On the day of the event, arrive early to register and get ready for the day. If you live in a northern climate, it seems that especially in the beginning of the year, after everyone has been going through winter racing withdrawal, events are extremely well-attended. It won’t be much fun if you got to the event just to find out that it is sold out. While registering, ask if there is a novice class and if there are instructors available to help novices. Clubs typically have a novice class and “course walks” to explain the basic techniques. It may also be possible to have an instructor ride with you until you feel comfortable. I would highly recommend taking advantage of this. As a part of the registration, you will be asked basic information about the car you will be driving, such as the year, make, model and what modifications you may have done to it. This information will determine in which class your car is placed. Cars entered in the event will be put into different classes based upon the vehicles’ performance potential. So no matter if you have a Porsche 911 twin turbo or a very old Honda Prelude, you will be competing against similar cars.
For novices, many clubs utilize a PAX index system which handicaps vehicles to allow a comparison of lap times for cars that are not in the same class. The index is built upon a large national database of SCCA autocross results. The goal of the PAX index is to take the driver out of the equation and compare only the car’s performance potential. Your vehicle’s PAX index is multiplied against your run time to provide you the PAX time. By using this PAX index, you are able to compare your times against other people who are driving cars that would normally be in other car classes. It is a nice way for you to compete against other novice drivers.
While at the event, don’t be afraid to ask for help. Most experienced autocrossers enjoy helping others, especially people new to the sport. When registering, ask about the work assignments. Yes, typically each entrant has to work a little during the event. The “work” simply involves being at one of the corner stations and calling in car numbers that knock down cones, as well as putting them back in their marked box. The amount of time that you have to work varies from club to club, but on average you will work one or two ½ hour shifts during the day. Ask if you can work as early in the day as possible so you can watch other drivers and how they approach the course. After registering, begin to prepare your car for the tech inspection. For the most part, each club will check for the same basic things to ensure you have a safe day.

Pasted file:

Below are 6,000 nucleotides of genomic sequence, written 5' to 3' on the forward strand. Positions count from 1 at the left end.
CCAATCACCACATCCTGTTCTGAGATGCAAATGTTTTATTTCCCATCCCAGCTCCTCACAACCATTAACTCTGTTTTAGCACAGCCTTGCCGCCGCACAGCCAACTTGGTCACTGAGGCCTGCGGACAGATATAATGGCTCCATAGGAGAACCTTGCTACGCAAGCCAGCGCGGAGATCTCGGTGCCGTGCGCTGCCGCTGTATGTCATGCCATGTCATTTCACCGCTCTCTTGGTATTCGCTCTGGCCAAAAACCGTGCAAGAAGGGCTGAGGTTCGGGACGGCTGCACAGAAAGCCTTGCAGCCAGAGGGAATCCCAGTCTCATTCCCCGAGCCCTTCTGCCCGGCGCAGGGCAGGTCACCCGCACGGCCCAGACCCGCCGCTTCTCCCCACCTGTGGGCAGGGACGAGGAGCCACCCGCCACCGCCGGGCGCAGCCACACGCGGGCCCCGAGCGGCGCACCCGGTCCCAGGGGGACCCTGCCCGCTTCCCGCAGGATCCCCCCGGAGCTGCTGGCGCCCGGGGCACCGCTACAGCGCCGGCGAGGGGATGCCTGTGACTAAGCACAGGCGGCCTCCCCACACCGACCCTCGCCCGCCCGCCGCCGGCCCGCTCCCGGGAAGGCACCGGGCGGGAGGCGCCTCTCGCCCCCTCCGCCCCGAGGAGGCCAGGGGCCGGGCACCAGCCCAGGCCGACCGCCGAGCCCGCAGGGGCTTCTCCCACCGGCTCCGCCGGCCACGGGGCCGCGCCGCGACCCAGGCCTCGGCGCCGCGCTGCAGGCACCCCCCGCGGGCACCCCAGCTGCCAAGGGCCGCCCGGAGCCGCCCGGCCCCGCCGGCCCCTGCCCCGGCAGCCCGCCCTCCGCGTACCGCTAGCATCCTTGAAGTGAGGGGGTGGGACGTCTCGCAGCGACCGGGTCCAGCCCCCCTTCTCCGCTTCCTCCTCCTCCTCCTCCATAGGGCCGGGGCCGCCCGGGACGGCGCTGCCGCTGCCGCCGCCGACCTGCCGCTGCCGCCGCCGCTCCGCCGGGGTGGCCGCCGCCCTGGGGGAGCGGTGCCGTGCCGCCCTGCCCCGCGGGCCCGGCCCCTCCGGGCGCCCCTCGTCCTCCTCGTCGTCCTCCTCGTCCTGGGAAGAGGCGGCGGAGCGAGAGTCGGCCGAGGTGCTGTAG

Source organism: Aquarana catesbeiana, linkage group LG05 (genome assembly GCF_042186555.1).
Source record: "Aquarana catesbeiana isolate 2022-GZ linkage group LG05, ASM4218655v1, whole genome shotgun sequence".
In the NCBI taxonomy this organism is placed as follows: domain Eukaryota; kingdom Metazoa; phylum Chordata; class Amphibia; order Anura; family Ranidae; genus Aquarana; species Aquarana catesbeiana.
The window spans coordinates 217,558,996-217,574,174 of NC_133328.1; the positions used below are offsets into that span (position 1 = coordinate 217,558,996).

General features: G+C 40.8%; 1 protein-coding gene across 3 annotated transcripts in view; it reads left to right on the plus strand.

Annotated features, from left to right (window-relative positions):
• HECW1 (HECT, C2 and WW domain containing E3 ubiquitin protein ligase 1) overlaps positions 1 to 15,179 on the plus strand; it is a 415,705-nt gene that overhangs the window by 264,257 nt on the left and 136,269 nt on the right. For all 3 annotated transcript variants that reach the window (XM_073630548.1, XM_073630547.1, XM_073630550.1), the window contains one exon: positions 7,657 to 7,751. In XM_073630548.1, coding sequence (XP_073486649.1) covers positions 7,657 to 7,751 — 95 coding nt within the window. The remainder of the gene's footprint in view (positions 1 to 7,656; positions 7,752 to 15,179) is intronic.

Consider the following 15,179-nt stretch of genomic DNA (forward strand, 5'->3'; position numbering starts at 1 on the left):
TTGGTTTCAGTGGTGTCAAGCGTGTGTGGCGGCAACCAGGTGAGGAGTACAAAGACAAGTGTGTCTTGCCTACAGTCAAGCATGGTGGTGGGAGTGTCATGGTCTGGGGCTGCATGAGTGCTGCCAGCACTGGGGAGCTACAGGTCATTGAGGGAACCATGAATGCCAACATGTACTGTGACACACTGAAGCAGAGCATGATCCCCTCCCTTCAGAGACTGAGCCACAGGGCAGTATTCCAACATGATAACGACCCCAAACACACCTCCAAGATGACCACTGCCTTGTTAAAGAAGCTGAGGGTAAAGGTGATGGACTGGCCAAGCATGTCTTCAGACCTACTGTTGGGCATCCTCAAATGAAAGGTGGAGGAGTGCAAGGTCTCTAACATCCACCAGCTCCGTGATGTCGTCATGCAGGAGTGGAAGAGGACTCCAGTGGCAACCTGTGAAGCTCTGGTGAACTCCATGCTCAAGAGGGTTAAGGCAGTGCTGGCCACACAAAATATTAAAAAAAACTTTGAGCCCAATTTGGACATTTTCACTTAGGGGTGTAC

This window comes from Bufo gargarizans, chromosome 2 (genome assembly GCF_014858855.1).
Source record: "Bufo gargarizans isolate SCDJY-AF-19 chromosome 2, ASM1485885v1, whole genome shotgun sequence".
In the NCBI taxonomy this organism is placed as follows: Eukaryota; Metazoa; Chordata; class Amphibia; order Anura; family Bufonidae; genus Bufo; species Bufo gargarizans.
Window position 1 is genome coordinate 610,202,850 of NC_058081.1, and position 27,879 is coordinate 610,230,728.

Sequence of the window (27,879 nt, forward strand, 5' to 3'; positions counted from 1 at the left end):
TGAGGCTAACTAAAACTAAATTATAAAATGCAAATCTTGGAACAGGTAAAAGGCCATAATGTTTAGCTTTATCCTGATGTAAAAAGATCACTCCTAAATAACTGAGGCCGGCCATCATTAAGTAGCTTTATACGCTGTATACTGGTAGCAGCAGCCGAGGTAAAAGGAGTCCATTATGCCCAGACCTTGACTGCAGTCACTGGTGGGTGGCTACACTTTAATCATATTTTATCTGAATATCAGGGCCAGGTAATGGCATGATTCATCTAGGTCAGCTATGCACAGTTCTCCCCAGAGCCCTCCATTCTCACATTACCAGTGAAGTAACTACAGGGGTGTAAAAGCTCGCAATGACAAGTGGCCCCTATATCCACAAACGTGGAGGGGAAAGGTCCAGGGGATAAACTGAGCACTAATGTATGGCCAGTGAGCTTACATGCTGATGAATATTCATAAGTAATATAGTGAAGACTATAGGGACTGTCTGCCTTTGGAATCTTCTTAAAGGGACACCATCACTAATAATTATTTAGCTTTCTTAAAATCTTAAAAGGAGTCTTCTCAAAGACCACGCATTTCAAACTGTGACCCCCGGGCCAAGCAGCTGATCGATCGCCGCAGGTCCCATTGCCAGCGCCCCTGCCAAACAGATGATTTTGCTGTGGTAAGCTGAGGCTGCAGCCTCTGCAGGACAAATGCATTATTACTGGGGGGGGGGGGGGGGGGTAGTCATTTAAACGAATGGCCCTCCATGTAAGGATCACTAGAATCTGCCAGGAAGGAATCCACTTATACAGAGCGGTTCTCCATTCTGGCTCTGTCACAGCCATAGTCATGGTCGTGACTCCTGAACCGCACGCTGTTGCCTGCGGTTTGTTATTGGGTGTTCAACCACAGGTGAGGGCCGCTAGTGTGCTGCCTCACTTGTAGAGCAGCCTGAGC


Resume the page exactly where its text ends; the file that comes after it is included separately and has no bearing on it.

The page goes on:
Some of the common things tech inspectors look at are as follows:
You may also want to take out your spare tire while at the event, although it is usually not a requirement to pass the technical inspection. There is no reason to lug around that extra weight when it is so easy to take out. After having your car teched, it is time to walk the course a few times. If there is a novice walk through, I highly recommend that you participate it. During the novice walk, an instructor will give some advice on the recommended driving lines, where to brake, and other overall driving techniques to be applied to the course. If you have time before the novice walk through, you should walk the course a few times. While walking it, visualize where you should be driving the course and actually walk that line. It is also helpful to crouch down a bit in various areas to get to the approximate height you will be looking at the course from the driver’s seat. While walking the course, focus on looking ahead. If you can’t see two or three gates ahead, there is a good chance you will get lost when you drive it in your car. If you just go and simply walk it just for the sake of doing so, the only thing you will gain is some exercise. Before doing your first run, you should use the handy-dandy shoe polish again. This time you will be putting a small line on the tires from the tread down the tire a little, as shown in the pictures. What you are doing here is using the shoe polish to provide feedback on your tire pressures. In the beginning, you most likely won’t be using the tire to its full potential. At this point your primary objective is to make sure that you don’t need to add air to the tire. After a few runs, when you have increased your speeds a bit, you should look at the shoe polish line a bit closer and adjust the tire pressures accordingly.
If pressures are correct, the line of shoe polish will be worn off right around the end of the tread and just before the sidewall. Many tire manufactures put an arrow on the tire to indicate where the tire should optimally contact pavement under cornering. If the line is not apparent past the tread and a little way down the tire sidewall, you need to add more air before your next run. If there is shoe polish on the tread still, you should decrease the tire pressure a little bit. Before making any tire pressure adjustments, write down the starting and ending pressures for the next time you do an autocross event. At least this way you will have a reference point to begin with. Oh, and don’t forget to lower your tire pressures after the event if you raised them beyond the normal recommended pressure indicated on your vehicle’s door jam.